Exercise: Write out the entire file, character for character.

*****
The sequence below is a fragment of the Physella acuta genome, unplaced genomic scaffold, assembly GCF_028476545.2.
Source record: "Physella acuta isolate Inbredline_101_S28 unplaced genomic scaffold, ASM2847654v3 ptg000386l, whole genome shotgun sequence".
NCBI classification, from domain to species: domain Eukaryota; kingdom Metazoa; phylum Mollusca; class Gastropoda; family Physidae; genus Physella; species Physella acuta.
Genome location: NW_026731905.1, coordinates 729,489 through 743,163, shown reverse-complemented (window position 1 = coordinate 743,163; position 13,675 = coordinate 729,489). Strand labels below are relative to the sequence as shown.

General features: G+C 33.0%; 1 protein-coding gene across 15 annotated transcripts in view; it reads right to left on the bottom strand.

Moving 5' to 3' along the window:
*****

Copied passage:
The sequence below is a fragment of the Physella acuta genome, unplaced genomic scaffold, assembly GCF_028476545.2.
Source record: "Physella acuta isolate Inbredline_101_S28 unplaced genomic scaffold, ASM2847654v3 ptg000386l, whole genome shotgun sequence".
NCBI classification, from domain to species: domain Eukaryota; kingdom Metazoa; phylum Mollusca; class Gastropoda; family Physidae; genus Physella; species Physella acuta.
Genome location: NW_026731905.1, coordinates 729,489 through 743,163, shown reverse-complemented (window position 1 = coordinate 743,163; position 13,675 = coordinate 729,489). Strand labels below are relative to the sequence as shown.

General features: G+C 33.0%; 1 protein-coding gene across 15 annotated transcripts in view; it reads right to left on the bottom strand.

Moving 5' to 3' along the window: